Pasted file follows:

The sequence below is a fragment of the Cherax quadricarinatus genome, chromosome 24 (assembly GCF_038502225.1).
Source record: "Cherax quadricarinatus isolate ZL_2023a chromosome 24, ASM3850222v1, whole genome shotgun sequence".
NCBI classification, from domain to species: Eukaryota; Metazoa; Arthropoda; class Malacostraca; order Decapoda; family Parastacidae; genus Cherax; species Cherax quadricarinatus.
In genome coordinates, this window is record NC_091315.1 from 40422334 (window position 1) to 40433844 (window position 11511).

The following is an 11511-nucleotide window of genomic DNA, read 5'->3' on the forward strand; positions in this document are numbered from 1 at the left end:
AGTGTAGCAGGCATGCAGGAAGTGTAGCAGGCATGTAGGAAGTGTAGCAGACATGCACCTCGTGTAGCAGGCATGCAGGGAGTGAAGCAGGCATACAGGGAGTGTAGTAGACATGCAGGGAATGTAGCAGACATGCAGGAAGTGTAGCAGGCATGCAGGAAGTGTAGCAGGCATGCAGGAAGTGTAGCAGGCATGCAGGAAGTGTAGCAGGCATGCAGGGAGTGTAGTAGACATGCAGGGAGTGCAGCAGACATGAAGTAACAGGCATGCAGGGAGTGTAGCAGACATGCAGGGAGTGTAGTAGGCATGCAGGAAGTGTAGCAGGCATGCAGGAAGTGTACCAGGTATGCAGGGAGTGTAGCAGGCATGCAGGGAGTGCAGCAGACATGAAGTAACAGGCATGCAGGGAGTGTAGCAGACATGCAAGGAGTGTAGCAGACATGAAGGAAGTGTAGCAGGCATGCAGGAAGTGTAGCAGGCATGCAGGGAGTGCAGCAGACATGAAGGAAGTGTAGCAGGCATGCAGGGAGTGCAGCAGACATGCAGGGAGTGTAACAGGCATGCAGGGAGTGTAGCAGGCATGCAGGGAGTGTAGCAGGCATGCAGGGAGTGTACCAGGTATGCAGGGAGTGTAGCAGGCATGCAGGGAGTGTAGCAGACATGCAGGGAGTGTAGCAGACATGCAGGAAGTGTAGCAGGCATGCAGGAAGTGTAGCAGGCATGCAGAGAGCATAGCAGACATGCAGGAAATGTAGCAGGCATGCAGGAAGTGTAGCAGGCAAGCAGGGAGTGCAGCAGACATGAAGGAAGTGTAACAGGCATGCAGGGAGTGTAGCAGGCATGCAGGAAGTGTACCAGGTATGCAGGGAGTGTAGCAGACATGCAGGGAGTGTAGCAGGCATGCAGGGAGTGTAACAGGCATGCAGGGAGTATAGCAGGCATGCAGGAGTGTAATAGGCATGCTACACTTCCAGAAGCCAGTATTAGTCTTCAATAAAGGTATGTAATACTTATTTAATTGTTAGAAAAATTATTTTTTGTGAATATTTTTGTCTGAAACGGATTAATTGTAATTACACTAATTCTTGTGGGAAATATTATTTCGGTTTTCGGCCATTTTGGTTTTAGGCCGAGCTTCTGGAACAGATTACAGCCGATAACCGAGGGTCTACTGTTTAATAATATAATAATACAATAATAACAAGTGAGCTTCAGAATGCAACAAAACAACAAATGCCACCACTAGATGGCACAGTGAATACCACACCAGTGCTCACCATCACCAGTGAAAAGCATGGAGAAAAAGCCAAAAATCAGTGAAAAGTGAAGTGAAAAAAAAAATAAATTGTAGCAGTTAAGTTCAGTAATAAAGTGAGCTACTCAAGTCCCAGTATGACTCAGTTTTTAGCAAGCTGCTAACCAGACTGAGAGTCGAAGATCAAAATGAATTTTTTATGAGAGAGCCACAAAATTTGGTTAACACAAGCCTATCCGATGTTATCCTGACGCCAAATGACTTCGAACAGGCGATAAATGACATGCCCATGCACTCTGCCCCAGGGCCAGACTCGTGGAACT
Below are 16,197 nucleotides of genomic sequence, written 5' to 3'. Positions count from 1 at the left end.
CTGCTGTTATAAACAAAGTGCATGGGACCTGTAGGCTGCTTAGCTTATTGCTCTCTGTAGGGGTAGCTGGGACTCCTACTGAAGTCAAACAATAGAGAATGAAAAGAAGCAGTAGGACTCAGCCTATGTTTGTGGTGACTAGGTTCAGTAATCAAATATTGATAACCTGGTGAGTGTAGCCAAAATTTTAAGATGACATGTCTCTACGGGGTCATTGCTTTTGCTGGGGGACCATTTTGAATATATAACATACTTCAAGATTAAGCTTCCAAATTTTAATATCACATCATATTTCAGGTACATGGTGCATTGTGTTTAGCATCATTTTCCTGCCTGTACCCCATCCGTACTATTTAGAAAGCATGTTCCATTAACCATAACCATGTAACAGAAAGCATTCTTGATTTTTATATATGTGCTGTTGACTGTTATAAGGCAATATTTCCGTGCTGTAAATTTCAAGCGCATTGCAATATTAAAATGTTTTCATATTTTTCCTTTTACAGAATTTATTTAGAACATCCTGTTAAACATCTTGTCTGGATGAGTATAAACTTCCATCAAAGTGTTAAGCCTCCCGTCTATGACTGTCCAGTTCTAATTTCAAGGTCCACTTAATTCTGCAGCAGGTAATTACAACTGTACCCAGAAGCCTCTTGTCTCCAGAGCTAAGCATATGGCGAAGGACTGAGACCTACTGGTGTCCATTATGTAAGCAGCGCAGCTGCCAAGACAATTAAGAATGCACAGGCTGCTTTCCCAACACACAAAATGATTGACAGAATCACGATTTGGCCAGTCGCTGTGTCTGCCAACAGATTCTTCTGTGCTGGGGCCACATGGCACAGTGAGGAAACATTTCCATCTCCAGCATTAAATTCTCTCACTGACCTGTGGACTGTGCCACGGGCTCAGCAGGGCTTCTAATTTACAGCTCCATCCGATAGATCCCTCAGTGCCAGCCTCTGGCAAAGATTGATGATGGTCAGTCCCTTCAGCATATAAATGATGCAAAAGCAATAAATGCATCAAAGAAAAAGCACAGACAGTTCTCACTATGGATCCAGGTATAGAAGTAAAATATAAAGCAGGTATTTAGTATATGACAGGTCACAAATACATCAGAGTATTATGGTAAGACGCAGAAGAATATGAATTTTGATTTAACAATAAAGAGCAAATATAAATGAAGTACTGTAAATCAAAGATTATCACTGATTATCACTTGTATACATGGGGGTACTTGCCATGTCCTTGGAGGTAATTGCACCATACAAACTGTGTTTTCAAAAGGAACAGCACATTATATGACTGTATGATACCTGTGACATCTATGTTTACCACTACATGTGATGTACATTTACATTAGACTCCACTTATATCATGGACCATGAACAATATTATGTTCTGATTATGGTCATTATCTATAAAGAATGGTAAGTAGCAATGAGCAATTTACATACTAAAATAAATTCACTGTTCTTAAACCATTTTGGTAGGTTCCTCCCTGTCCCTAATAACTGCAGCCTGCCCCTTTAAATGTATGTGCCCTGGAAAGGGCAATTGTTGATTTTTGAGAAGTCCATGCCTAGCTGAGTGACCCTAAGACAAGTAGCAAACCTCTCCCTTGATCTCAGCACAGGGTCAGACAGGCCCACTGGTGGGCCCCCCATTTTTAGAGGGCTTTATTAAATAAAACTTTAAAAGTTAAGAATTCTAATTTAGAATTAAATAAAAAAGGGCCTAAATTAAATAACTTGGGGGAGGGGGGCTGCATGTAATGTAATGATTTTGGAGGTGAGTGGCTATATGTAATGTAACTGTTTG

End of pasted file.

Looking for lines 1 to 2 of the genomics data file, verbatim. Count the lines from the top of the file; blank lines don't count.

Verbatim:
The sequence below is a fragment of the Cherax quadricarinatus genome, chromosome 24 (assembly GCF_038502225.1).
Source record: "Cherax quadricarinatus isolate ZL_2023a chromosome 24, ASM3850222v1, whole genome shotgun sequence".